In 2009 a friend of mine started prototyping the hardware for an XY table. When he asked me if I would like to contribute with the software the answer was of course: hell yeah! Later I also found the electronics interesting to work with.
The hardware my friend provided is based on a very neat and sturdy wooden frame. Stepper motors are used to move the table in the Y direction and the head in the X direction. There is no Z direction yet but the head is interchangeable and can support a lightweight contraption in the future.
The first prototype of the electronics and software stepped the motors through the parallel port of an old computer. Unfortunately the parallel port provided less voltage than we anticipated which meant the electronics did not drive the motors at their full strength. Also timing in the software was not good enough to step the motors as fast and accurate as we wanted. But we got some motion which was the goal of the initial prototypes.
I set of to build a new version of the electronics based around 12 MOSFETs that is able to run up to three motors and integrated an Arduino to generate the control signals with sufficient timing.
Even though the motor control software runs on an Arduino is uses AVRLIB directly for timers and GPIO. I urged to keep the MCU software as simple as possible and push most of the functionality higher layers. The MCU deals with all that is timing critical and required to keep the motors synchronized but not much more. Part of the communication code is some high-level object oriented C++ (designed for the emulator, see below) that just happened to work right off the bat after some linker stubbing (to get virtual inheritance in a stream abstraction never meant for an MCU working).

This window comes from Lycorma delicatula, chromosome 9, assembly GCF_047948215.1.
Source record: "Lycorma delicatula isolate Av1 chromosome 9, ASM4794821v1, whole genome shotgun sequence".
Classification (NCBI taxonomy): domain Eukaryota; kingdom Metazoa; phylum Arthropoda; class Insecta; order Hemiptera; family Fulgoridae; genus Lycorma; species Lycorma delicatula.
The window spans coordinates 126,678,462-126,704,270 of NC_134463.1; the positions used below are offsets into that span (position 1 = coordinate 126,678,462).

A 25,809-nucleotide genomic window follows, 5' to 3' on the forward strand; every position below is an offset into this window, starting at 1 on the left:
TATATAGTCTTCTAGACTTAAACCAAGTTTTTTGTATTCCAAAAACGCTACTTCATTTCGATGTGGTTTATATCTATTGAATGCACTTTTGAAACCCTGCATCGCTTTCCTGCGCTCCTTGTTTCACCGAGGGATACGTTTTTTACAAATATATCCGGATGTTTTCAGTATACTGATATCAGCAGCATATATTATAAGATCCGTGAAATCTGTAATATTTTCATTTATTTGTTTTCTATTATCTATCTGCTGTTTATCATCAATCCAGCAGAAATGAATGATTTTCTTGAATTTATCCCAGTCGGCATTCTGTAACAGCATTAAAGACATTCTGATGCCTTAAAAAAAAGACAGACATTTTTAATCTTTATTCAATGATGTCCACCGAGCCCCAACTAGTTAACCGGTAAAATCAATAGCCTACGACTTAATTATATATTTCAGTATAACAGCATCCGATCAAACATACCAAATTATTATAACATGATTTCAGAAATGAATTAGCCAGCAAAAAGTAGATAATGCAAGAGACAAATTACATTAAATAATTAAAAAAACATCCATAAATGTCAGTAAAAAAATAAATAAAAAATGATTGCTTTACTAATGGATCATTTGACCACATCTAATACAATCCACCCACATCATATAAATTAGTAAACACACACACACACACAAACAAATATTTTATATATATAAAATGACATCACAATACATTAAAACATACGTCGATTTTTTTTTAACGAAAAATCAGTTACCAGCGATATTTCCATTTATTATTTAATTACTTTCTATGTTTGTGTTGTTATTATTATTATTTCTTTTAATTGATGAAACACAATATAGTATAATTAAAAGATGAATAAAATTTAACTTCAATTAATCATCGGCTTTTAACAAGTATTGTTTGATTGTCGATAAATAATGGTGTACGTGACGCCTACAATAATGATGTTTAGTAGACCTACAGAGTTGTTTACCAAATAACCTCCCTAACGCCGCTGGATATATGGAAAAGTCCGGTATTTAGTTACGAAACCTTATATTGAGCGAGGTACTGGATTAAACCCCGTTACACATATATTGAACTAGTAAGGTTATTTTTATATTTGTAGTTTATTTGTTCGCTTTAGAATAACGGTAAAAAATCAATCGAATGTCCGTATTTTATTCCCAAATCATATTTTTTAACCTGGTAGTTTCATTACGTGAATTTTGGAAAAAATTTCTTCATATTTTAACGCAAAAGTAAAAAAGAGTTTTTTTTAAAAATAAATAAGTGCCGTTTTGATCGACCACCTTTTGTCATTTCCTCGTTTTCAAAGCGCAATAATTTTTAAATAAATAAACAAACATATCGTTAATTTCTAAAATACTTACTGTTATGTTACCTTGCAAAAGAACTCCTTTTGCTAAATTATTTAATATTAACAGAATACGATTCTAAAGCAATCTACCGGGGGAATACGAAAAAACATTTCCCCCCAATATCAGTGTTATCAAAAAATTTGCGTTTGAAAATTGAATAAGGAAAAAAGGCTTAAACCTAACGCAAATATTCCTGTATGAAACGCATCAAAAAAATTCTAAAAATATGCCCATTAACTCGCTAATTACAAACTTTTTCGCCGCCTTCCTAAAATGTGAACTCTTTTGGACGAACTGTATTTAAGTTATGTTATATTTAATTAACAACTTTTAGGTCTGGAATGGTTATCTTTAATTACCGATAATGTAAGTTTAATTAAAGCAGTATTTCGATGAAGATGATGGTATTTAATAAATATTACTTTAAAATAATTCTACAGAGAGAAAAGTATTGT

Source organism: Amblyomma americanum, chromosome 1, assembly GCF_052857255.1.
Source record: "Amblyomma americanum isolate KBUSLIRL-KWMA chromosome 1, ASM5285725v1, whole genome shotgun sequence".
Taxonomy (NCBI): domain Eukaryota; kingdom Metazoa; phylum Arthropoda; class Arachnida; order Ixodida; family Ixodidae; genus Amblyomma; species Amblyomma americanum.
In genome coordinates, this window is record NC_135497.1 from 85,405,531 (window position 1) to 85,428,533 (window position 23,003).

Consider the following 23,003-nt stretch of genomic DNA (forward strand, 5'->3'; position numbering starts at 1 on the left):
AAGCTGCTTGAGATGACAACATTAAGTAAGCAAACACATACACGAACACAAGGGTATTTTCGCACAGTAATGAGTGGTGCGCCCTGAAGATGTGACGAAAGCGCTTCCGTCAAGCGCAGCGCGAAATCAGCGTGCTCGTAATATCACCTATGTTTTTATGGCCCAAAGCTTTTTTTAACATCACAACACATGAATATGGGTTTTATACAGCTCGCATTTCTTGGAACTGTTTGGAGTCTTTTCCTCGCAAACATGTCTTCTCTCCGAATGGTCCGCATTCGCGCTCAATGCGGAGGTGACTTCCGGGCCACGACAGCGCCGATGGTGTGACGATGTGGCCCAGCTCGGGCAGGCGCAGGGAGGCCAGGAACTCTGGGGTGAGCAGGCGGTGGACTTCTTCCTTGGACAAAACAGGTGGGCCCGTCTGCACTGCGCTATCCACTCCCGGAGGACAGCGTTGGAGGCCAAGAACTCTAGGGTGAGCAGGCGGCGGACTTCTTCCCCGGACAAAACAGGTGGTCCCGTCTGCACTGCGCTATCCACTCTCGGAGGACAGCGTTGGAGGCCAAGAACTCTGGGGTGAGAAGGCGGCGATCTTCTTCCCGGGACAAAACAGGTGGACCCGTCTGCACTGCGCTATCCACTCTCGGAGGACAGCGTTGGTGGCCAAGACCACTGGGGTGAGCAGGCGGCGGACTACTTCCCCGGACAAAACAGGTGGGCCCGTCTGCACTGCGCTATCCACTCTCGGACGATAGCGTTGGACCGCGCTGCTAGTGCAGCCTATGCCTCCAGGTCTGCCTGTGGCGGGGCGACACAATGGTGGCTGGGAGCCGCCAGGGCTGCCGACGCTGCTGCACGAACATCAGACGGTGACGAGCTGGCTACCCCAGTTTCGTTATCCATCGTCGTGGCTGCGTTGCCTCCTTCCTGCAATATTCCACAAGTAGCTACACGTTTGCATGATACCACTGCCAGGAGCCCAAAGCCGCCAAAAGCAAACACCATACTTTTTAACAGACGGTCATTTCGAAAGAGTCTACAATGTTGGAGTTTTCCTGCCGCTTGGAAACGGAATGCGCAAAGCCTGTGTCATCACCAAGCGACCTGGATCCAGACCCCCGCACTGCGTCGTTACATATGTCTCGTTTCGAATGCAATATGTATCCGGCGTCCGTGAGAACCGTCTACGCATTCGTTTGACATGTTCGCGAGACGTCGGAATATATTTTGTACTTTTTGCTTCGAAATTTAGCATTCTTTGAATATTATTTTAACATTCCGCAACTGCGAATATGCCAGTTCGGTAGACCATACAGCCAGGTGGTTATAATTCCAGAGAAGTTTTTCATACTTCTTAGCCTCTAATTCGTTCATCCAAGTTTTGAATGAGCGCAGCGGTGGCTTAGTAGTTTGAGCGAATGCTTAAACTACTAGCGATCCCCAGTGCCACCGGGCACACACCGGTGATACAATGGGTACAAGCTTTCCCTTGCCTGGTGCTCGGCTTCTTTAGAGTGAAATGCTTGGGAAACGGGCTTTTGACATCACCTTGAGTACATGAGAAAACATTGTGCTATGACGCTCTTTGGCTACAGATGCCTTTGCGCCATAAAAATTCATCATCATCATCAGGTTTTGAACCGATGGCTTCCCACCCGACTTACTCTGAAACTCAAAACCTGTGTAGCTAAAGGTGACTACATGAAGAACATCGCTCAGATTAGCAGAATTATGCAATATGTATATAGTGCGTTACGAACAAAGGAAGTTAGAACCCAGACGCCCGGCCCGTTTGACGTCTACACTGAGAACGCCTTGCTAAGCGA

On the PC side there is a thin native layer (C++) for dealing with communication. It also hosts a simple emulator which was easy to do since very little actual functionality is in the controller. Atop of that there is a Java GUI for high-level operations such as 3D path following and configuration.
In addition there are two separate tools that I wrote to generate some interesting test paths:
- One that projects a simple 3D mesh into a plane and generates a 2D path to draw it to get interesting test paths.
- One that generates the outline of the shapes in a Gerber file that could potentially be used for PCB milling in the future.
At this point the main limitation for speed is that the motors tend to skip a step every now and then if stepped too fast or sometimes just randomly caused by physical resistance. To counter this we decided to begin experimenting with using cheap digital calipers for feedback.
The electronics required to use calipers would require another board. I decided to attempt to join all the electronics on a single board and designed a PCB. Finally letting go of the Arduino that were so useful during prototyping. The board features:
- An ATmega8 for control.
- 16 latched MOSFET outputs (24V).
- 6 1.5V inputs for reading three digital calipers.
- 1.5V regulated power for the digital calipers.
- FT232 for USB connectivity.
- Status LEDs.
I sent the board for prototype production but it failed a minor DRC check and I never bothered to make the adjustments since it became clear to me that the project was going to be on a break for a while due to lack of time.
|XYZTableControl.zip (184.7 kB)||-||The PC side control software with the built in emulator.|